Employee retention and performance has always been one of the top concerns of dealer/alarm companies. How do you keep the best employees around and how do you encourage your other employees to perform at their best? Do incentives really work? Is training a motivational factor? Where are tomorrow's employees going to come from?
These are all questions that managers and administrators of dealer and alarm installer companies must think about on a regular basis, and questions administrators must answer to create efficiency in their business. SecurityInfoWatch.com recently spoke with David Bitton, vice president and chief operating officer of Supreme Security Systems Inc., a 75- year-old family-owned company in New Jersey with a history of keeping good staff around. Supreme Security Systems, which was founded in 1929, has been ranked as one of the largest dealer companies in the United States, and their primary business is still installing, servicing and monitoring burglar and fire alarm systems, CCTV systems, access control systems and process/environmental monitoring systems. We posed some of the above questions to Bitton in the hopes that his experiences operating Supreme Security might help shed some light onto techniques in a format that you will also find illuminating.
SIW: How has employee retention been viewed at Supreme Security?
Bitton: We see very little turn-over in our technical staff. Part of my job is to make sure they have what they need to do their job. We back them up with technical support inside the office. A lot of my long-term employees are in the technical support end [of the business]. My guys know that when they call the office, they will get the technical support they need.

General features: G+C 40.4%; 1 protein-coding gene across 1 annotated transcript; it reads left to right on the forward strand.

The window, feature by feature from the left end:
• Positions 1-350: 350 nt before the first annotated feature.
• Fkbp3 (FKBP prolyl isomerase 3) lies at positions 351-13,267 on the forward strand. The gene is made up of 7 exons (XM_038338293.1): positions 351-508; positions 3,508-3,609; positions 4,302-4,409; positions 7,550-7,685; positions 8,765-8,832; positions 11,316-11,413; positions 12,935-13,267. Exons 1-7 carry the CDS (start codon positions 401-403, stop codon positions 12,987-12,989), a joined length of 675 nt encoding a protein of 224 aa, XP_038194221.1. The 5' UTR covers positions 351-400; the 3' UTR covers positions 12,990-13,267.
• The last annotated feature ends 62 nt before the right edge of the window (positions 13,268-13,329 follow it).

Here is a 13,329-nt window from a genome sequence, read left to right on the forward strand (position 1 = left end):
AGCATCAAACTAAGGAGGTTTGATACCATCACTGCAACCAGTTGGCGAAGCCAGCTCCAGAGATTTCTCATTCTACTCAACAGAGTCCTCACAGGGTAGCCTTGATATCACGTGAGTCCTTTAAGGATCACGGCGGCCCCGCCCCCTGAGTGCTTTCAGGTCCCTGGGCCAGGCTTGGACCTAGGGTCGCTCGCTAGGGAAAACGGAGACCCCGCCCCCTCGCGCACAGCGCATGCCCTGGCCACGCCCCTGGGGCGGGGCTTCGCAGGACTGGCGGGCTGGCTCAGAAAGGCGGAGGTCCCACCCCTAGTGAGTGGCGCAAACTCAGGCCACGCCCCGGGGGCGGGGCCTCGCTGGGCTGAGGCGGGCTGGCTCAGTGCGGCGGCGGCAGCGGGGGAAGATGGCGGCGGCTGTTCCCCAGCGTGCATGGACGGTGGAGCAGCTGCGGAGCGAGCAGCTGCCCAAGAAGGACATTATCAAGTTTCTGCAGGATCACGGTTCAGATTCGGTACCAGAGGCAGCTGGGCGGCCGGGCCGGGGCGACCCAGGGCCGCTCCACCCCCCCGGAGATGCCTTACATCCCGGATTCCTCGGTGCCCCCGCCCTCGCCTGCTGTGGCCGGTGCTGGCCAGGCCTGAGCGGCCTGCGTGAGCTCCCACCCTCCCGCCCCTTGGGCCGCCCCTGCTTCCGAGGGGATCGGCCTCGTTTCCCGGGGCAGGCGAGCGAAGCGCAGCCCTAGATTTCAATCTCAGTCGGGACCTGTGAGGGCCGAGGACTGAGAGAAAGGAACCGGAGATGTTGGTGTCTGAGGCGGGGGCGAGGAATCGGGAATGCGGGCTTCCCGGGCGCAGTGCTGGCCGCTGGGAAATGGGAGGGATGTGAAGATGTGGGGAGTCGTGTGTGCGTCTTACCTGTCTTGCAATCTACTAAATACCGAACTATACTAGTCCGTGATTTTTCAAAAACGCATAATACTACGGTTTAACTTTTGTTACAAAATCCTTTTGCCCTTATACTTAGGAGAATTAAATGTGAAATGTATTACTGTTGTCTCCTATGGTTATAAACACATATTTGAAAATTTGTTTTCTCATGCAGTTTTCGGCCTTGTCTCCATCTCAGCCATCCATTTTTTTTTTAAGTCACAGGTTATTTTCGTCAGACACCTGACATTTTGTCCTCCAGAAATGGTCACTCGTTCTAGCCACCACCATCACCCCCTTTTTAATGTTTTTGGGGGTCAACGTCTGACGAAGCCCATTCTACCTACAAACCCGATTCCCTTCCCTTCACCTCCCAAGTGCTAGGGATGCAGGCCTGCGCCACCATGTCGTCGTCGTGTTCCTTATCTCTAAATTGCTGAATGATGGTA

SIW: How is training involved in retaining and creating good employees?
Bitton: I have a number of my guys who are looking to excel. We're currently doing computer networking training to keep up with changes in the industry. The key to keeping my guys happy is to keep them updated on the systems they'll be working with. Just last week, every staff member spent eight hours in technical training, and we average between 20 and 40 hours of dedicated training for staff members per year. Education is an enormous resource. It makes their jobs easier and empowers them, and by way of empowerment they feel stronger. Our guys aren't supervised out in the field, so training makes me and them more confident in their abilities. It's not something we have set up now, but training will eventually become its own staff at Supreme Security.
SIW: How do incentive programs work at your company?
Bitton: Our installers have productivity requirements, and there is a very nice incentive if they pass that goal. In the interest of incentives, we keep it simple. All of my guys have a certain number of units they need to complete per week, and there are incentives if the group as a whole passes expectations. Beating that goal gives you dollars, a year-end bonus. Our top performers get monthly recognition at our meetings in addition to monetary compensation. If one guy does well one month, we see others who want to try to earn that recognition the next month. For incentives, we recently revised our system to make it simple. Our old plans were very complicated. I sat down and talked with other security companies before revising our system.
SIW: Especially with installers, who are out in the field constantly, creating a team effort can be a challenge. How do you use the concept of "community" in retaining good employees?
Bitton: Besides our monthly meetings, we also hold a quarterly meeting of the department, but we also have an annual holiday party held outside the office and a summertime barbeque party where staff can enjoy themselves.
SIW: Even with these kinds of programs in place, you sometime must lose good employees, whether it's to the competition, retirement or personal reasons. What do you do to ensure that the continuity in your operations is not lost?